Three months ago, Martha’s Vineyard was poised for its busiest summer on record. With Covid-19 vaccines widespread and virus cases declining to near zero, booking numbers from the Steamship Authority showed a 15 per cent increase in advance summer reservations from 2019, borne out by a significant rebound in vehicle and passenger traffic.

Things, of course, weren’t so simple.

In a surprising twist, Covid-19 and the Delta variant continued to have noticeable impacts on Martha’s Vineyard travel patterns, leading to fewer-than-expected passengers, but more vehicle traffic from off-Island and increased airport enplanements as summer comes to a close.

“We went from hot-girl summer to remasking summer,” SSA spokesman Sean Driscoll joked. “Everyone thought it was going to be the roaring twenties, and it didn’t quite make it to that point.”

The Steamship Authority predicted in its budget projections that the boat line would see an approximately 10 per cent decrease in passenger traffic compared to pre-pandemic levels throughout 2021. Vehicle traffic was expected to match pre-pandemic levels, according to projections.

By May, with the virus subsiding and vaccine supply robust, those predictions squared almost perfectly with reality.

According to monthly data provided by the SSA, May 2021 saw an 11 per cent decrease in passenger traffic relative to pre-pandemic 2019, while vehicle traffic was actually up 3.6 per cent. June saw a similar scenario, with passenger traffic down 10 per cent from 2019 and vehicle traffic up 2 per cent.

There were more cars on Island roads in July than in August this summer. — Ray Ewing

But by peak summer, passenger numbers had begun to slightly taper, down 16 per cent in July from 2019. As virus cases spiked in August and Island towns reinstituted an indoor mask mandate, the number dropped further, decreasing 19 per cent from August 2019.

Vehicle traffic was down less than one per cent in both July and August compared to 2019.

Mr. Driscoll thought it was a fair supposition that the virus continued to impact people’s comfort level with short-term travel, particularly in August, as the Island likely saw fewer day-trippers compared with 2019 during the month.

“The travel that doesn’t necessarily need as much planning . . . is probably where we’re seeing softness with that segment, just because of Covid,” Mr. Driscoll said.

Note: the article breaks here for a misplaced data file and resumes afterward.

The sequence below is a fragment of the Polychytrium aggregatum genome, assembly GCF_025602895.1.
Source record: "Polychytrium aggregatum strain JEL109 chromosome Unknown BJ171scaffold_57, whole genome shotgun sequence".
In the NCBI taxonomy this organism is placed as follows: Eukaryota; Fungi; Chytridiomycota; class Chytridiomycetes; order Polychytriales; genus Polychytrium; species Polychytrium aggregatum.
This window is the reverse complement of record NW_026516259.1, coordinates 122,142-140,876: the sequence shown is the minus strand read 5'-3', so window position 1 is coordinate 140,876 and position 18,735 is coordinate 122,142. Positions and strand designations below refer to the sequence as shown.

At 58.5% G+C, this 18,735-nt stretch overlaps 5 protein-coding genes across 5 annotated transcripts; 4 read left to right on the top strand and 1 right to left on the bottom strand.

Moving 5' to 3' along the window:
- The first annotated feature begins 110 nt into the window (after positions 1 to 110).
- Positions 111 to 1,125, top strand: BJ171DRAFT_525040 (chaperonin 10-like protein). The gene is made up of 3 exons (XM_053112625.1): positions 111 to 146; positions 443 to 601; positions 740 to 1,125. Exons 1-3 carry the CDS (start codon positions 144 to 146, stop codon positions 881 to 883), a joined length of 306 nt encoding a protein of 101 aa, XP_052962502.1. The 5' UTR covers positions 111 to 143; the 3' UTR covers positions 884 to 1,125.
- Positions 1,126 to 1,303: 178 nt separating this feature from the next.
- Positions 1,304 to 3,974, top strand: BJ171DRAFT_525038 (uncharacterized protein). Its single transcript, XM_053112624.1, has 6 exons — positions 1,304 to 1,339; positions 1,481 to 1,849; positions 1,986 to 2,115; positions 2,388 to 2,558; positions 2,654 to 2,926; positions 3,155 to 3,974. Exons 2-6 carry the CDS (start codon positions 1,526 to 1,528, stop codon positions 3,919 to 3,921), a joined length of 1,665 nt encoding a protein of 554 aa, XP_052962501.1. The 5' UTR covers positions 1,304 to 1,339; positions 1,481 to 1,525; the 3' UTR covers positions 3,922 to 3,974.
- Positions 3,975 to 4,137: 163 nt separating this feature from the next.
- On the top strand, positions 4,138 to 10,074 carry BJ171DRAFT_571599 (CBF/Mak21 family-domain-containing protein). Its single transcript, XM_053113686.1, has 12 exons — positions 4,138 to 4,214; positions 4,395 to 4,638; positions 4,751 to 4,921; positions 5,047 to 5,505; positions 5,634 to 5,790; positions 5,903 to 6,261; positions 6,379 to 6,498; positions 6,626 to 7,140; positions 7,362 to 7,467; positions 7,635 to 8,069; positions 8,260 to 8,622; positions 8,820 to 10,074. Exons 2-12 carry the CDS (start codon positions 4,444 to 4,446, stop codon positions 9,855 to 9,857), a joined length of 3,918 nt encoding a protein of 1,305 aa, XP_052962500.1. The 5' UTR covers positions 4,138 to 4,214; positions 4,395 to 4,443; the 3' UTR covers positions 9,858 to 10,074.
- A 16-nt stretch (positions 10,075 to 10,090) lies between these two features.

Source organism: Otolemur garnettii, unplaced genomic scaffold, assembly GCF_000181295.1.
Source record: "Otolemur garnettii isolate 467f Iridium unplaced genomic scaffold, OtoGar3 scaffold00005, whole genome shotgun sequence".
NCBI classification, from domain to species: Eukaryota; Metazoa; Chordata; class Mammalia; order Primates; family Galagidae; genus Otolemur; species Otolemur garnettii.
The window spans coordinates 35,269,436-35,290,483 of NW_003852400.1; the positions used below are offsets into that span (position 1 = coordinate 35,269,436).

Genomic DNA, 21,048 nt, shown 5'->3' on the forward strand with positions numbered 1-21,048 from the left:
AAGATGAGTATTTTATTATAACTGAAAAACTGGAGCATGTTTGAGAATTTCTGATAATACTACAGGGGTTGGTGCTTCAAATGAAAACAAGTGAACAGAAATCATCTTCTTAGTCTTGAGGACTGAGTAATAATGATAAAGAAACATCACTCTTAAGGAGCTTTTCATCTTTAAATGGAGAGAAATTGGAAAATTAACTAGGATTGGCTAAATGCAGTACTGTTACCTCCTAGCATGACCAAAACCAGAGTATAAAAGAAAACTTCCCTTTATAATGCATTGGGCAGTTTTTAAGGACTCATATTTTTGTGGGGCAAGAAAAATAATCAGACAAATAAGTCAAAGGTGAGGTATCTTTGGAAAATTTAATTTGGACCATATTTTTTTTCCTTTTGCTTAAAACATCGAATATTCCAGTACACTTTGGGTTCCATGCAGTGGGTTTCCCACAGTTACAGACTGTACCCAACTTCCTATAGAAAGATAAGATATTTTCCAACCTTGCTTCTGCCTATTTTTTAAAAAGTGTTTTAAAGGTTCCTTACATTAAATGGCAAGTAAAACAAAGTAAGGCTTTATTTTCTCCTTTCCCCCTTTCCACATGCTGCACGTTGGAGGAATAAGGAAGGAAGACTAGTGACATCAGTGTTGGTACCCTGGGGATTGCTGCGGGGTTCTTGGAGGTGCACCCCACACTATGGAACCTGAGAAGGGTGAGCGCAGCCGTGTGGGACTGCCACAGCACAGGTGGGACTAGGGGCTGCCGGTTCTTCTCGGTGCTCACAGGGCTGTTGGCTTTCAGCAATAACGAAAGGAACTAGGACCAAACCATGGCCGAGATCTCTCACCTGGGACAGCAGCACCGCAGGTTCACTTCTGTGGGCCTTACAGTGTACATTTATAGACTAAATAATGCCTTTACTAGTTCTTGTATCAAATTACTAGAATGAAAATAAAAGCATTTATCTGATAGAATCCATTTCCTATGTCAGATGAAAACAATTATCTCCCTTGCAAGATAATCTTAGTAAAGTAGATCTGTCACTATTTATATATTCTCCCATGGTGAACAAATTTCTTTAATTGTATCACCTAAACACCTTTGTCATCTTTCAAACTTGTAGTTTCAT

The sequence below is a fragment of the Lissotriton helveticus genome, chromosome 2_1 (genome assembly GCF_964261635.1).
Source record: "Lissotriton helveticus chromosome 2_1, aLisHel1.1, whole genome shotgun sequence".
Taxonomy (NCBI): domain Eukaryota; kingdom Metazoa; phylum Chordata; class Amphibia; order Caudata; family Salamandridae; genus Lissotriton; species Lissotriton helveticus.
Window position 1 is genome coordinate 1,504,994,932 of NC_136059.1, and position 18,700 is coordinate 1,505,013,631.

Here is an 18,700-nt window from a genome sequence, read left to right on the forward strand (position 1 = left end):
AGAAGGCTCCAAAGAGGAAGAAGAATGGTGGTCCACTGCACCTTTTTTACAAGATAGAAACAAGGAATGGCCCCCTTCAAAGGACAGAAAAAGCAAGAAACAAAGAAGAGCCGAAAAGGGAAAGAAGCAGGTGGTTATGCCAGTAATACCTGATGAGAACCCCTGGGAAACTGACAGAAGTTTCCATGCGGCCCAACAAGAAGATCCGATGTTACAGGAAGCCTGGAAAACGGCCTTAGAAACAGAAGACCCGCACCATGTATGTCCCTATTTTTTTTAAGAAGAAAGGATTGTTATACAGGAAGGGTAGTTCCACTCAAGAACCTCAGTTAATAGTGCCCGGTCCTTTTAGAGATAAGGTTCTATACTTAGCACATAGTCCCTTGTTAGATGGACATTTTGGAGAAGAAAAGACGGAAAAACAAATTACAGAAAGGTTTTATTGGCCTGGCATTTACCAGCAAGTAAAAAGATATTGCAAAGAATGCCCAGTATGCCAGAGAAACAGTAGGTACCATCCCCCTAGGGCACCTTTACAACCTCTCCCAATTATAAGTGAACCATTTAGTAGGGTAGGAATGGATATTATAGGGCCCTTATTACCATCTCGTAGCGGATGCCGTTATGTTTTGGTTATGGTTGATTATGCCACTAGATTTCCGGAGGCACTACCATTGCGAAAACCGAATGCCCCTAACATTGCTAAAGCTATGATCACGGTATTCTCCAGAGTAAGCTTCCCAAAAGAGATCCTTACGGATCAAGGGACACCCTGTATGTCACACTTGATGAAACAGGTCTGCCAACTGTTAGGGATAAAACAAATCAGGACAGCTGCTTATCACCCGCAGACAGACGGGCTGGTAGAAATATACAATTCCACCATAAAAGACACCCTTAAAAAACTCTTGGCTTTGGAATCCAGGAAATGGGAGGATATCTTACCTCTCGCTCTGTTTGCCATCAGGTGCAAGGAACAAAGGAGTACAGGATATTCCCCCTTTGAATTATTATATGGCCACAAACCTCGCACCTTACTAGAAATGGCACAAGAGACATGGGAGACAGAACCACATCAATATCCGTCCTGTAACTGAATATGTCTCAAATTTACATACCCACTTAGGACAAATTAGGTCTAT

While vehicle traffic has largely remained on a par with pre-pandemic levels, the SSA has seen a significant year-to-date increase in regular fare, or off-Island, vehicle traffic compared to excursion fare traffic, particularly in spring and early summer. Excursion fares are available for year-round Island residents.

As of August, there has been a 10 per cent year-to-date increase in regular fare traffic compared to 2019, a possible explanation for why the 13 per cent overall decline in passenger traffic did not bear out anecdotally on the street or among the business community, which reported an unusually busy summer season.

Excursion fare traffic has been down 13 per cent compared with 2019, with overall vehicle traffic up 2 per cent from pre-pandemic levels. Mr. Driscoll squared the record-breaking advance booking numbers with the relatively flat vehicle traffic by pointing to a change in travel preferences for Island visitors: more people are booking their trips farther in advance, and fewer travelers are stopping over spontaneously.

“There was pent up demand for people to travel this year based on how early people were booking,” Mr. Driscoll said. “There was increased interest earlier in the season. People were planning.”

At the Martha’s Vineyard Airport, director Geoff Freeman reported during a meeting Thursday that more than 19,000 passengers had enplaned during the month of August, up by about 12 per cent from August of 2019. But airport operations, which measures the number of planes contacting the airport control tower, decreased by 3.2 per cent during 2021 versus 2019.

Mr. Freeman said a transition from smaller planes to larger jet traffic explained the increase in passengers but decrease in planes.

“Jet traffic has obviously taken over a lot of the numbers that were piston, small-type aircraft,” Mr. Freeman said “The numbers have shrunk, but significant jet activity has filled that void.”

Compared to 2020, the SSA has seen enormous year-to-date traffic increases. Passenger traffic is up 40 per cent and vehicle traffic up 30 per cent from the pandemic year. The airport’s increases are even more comical. Enplanements in August were up more than 300 per cent compared to 2020. In May, that number was in the thousands.

On Island roads, traffic too showed changing patterns, according to limited data from the Martha’s Vineyard Commission.

Data from permanent counters installed by the MVC just before the pandemic showed that July was the busiest month on Vineyard roads in 2021, a shift from past years. The data was provided by commission special projects planner Dan Doyle. Because the permanent counters were installed just prior to the pandemic, accurate pre-pandemic comparisons are unavailable.

While a site on the Edgartown-West Tisbury Road near Morning Glory Farm recorded an average daily total of 12,625 cars in July of this year, that number lowered to 12,538 cars in August. A site on the Edgartown-Vineyard Haven Road recorded a decrease of nearly 1,000 average daily cars in August, from 9,116 in July to 8,142 one month later.